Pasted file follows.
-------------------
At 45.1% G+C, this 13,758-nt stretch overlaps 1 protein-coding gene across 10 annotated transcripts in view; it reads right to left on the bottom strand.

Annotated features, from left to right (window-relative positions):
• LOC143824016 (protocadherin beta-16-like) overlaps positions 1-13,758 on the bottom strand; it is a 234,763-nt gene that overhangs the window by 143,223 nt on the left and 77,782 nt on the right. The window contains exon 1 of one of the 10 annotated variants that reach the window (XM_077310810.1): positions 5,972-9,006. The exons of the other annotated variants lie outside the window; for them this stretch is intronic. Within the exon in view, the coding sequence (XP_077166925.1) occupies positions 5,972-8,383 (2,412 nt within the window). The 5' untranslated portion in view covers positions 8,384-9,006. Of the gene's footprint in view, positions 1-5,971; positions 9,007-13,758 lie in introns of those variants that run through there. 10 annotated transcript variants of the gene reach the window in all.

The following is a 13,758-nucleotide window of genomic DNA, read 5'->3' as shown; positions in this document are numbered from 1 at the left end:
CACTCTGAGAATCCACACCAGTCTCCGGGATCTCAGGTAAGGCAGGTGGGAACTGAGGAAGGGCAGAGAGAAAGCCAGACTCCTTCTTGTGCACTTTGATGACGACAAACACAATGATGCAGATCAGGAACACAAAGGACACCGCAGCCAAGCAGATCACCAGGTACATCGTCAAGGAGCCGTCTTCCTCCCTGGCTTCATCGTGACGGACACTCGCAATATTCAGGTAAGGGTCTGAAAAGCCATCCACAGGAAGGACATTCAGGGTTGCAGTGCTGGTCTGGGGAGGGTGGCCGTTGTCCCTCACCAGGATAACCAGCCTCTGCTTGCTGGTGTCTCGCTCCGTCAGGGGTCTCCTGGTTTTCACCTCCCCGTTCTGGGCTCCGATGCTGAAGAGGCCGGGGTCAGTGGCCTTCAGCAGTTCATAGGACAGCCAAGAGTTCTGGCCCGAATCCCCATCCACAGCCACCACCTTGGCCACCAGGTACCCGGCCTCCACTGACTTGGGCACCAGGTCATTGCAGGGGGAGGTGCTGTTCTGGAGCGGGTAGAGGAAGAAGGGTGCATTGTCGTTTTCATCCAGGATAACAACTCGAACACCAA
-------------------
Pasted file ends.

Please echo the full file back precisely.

At 45.1% G+C, this 13,758-nt stretch overlaps 1 protein-coding gene across 10 annotated transcripts in view; it reads right to left on the bottom strand.

Annotated features, from left to right (window-relative positions):
• LOC143824016 (protocadherin beta-16-like) overlaps positions 1-13,758 on the bottom strand; it is a 234,763-nt gene that overhangs the window by 143,223 nt on the left and 77,782 nt on the right. The window contains exon 1 of one of the 10 annotated variants that reach the window (XM_077310810.1): positions 5,972-9,006. The exons of the other annotated variants lie outside the window; for them this stretch is intronic. Within the exon in view, the coding sequence (XP_077166925.1) occupies positions 5,972-8,383 (2,412 nt within the window). The 5' untranslated portion in view covers positions 8,384-9,006. Of the gene's footprint in view, positions 1-5,971; positions 9,007-13,758 lie in introns of those variants that run through there. 10 annotated transcript variants of the gene reach the window in all.

The following is a 13,758-nucleotide window of genomic DNA, read 5'->3' as shown; positions in this document are numbered from 1 at the left end:
CACTCTGAGAATCCACACCAGTCTCCGGGATCTCAGGTAAGGCAGGTGGGAACTGAGGAAGGGCAGAGAGAAAGCCAGACTCCTTCTTGTGCACTTTGATGACGACAAACACAATGATGCAGATCAGGAACACAAAGGACACCGCAGCCAAGCAGATCACCAGGTACATCGTCAAGGAGCCGTCTTCCTCCCTGGCTTCATCGTGACGGACACTCGCAATATTCAGGTAAGGGTCTGAAAAGCCATCCACAGGAAGGACATTCAGGGTTGCAGTGCTGGTCTGGGGAGGGTGGCCGTTGTCCCTCACCAGGATAACCAGCCTCTGCTTGCTGGTGTCTCGCTCCGTCAGGGGTCTCCTGGTTTTCACCTCCCCGTTCTGGGCTCCGATGCTGAAGAGGCCGGGGTCAGTGGCCTTCAGCAGTTCATAGGACAGCCAAGAGTTCTGGCCCGAATCCCCATCCACAGCCACCACCTTGGCCACCAGGTACCCGGCCTCCACTGACTTGGGCACCAGGTCATTGCAGGGGGAGGTGCTGTTCTGGAGCGGGTAGAGGAAGAAGGGTGCATTGTCGTTTTCATCCAGGATAACAACTCGAACACCAA